@mclanea I don’t usually enjoy church tweets, but when I do, they’re from you.
— Adam Lehman (@AdamLehman) June 28, 2015
This Twitter exchange with a former church worker turned entrepreneur reveals that there’s a bit of a leadership farce going on in our society right now.
Everyone is getting labeled a leader. I mean, everyone. The ultimate compliment a teacher can tell parents about their child? “Your child is a leader.”
You can buy books, take online courses, get an MBA, and attend conferences that pump people up to embrace their leadership potential.
And yet… most aren’t really leaders at all. They’ve just bought into the lie that they are a leader. They feel good about that title.
But they are tied to a job where they have no real power to lead. Or they are in a role which muzzles their thoughts or somehow tells them that their ideas aren’t worthy.
I ascribe by what I was taught. You know you are a leader by what happens when you are gone. Let’s say you go on vacation. Did things run the same or better? Then you’re doing your job as a leader. Or let’s say you move on to another role at another organization. Was there someone to continue on what you’ve been working on? Or did they just start over as if you’d never been there?
That’s the difference. When a leader has lead, others don’t just follow temporarily, you’ve inspired them to do something they couldn’t do had they not been lead by you.
I define a leader as this: A leader takes you where you would not or could not otherwise go yourself.
If I’m honest about where I am today I don’t really care if someone looks at me professionally as a leader or not. The only place that really matters to me, leadership wise, in this stage of life, is leading my family with Kristen.
What I do care about professionally is doing stuff that makes me alive inside. Sometimes I post things and get texts in response like, “Man, think the same thing… wish I could post that but I’d get fired.”
On the one hand, I get it. When you work for someone you willingly exchange some stuff for the security of a paycheck. I know that’s not ministry-friendly language, but that’s what you’re doing. It’s a willful choice. I remember teaching things that weren’t what I’d prefer to teach, but that was what I was asked to do… it’s part of being a professional.
But on the other hand, if you’re doing that for a long time you start to smell. A tiny part of you dies in your gut when you aren’t free to share who you really are, what you are really passionate about, or even lead the thing you’re paid to lead in a way that reflects your giftedness– a little bit of you dies each time you do that and takes up residence in your gut. You’ve exchanged temporary security for long-term health. This is what Marko likes to call “a values misalignment.” And just like a misalignment on your car, it might not be a big deal for a day or a week, but if you don’t deal with it eventually it’ll wreak havoc on every area of your life. In my language, if you do things long enough that aren’t your true self, you just start to stink.
It’s been 4 years since I left YS, 7 years since I left working for a local church– things I once thought were my dream jobs but came with a need to be something to someone else to fulfill a role they foresaw for me.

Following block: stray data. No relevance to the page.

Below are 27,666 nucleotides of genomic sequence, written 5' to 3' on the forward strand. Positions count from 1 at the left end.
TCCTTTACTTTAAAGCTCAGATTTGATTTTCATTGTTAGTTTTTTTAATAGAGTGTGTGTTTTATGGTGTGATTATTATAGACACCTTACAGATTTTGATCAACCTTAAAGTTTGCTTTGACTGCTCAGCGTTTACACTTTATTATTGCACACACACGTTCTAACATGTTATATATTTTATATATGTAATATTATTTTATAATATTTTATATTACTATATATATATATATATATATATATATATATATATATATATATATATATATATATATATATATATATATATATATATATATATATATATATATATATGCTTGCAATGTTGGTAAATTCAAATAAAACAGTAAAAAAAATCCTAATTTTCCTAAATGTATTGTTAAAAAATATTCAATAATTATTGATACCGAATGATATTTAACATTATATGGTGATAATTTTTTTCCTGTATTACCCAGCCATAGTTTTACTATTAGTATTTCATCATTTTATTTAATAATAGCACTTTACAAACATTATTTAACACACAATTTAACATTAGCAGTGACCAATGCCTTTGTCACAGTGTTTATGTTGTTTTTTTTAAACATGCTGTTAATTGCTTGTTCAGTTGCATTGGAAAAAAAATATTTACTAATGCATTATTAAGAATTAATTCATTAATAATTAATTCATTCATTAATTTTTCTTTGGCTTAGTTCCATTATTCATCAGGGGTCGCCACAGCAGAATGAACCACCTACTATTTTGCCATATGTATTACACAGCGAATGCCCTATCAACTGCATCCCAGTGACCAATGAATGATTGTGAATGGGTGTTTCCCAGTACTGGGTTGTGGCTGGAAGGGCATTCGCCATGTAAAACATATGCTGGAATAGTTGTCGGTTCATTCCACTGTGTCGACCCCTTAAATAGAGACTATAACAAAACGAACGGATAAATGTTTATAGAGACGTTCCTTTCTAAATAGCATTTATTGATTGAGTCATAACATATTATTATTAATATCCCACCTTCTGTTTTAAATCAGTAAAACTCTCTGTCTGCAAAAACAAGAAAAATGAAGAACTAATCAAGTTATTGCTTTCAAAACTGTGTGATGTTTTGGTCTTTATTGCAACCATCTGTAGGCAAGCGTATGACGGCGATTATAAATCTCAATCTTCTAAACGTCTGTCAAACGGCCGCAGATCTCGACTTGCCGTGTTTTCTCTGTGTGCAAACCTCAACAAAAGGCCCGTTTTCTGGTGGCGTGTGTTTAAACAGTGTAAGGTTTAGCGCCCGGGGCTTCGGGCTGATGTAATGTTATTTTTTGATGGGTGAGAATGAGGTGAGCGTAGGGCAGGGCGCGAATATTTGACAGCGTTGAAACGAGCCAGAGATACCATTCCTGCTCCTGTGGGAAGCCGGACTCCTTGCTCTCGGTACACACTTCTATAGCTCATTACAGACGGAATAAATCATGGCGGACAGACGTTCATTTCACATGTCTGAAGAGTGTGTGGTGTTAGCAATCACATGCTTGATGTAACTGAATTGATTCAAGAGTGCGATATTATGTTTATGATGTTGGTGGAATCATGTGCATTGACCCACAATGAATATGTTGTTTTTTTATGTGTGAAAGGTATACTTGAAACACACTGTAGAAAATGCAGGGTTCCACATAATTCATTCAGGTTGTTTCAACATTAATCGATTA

The muzzle is gone.
The filter is off.
And I’m more alive inside today than I’ve been in a long time.
Big Sky Bloomington
A few weeks ago I stumbled across a new blog from a high school acquaintance, Seja. While in the middle of a seemingly good career selling pharmaceuticals she started to realize that she and her husband were misaligned, they were pursuing a dream that wasn’t actually their dream for themselves.
Recently, she quit her job to pursue something she’s always desired for her family, especially her kids– owning a farm.
She writes about how her land found her in the middle of her commute, she found herself unable to avoid it. I liked the imagery. As you read her story you realize that her dream called her more than she pursued it, it’s a beautiful picture:
Again, I don’t even know why I did it. I loved it, of course, but I had passed other properties similar to this one. I was drawn to this one so much so that just in case I didn’t drive by it again – our work territories changed all the time – I wanted to be able to preserve this sight.
These wants, these desires I experienced, I knew they came from deep inside. I was drawn to it and it came from an authentic place – not to please anyone else or to ask someone else if they liked it too. I knew I loved it. And that was all.
And then we found our land.
As I’ve read her story I connect to the counter-cultural aspects of her journey. She’s given up the American Dream for her Family Dream… how much more powerful is that?
For me… the most dangerous person I can be is my true self. I’ve been made to say and do things that others can’t or won’t. It’s a blessing and a curse, but that’s who I am.
And I have a feeling that’s you, as well.
You weren’t created for domestication, you’ve got a bit of wild left in you.
You are wild. You are dangerous.
I’m here to tell you to go.
I’m here to testify that when you do that you’ll come alive in ways you never knew possible.
I’m here to tell you it isn’t easy– it’s scary as hell sometimes.
But I’m also here to remind you that you’ll never experience the thrill of free fall until you jump out of the plane.
Safety is a matter of perspective.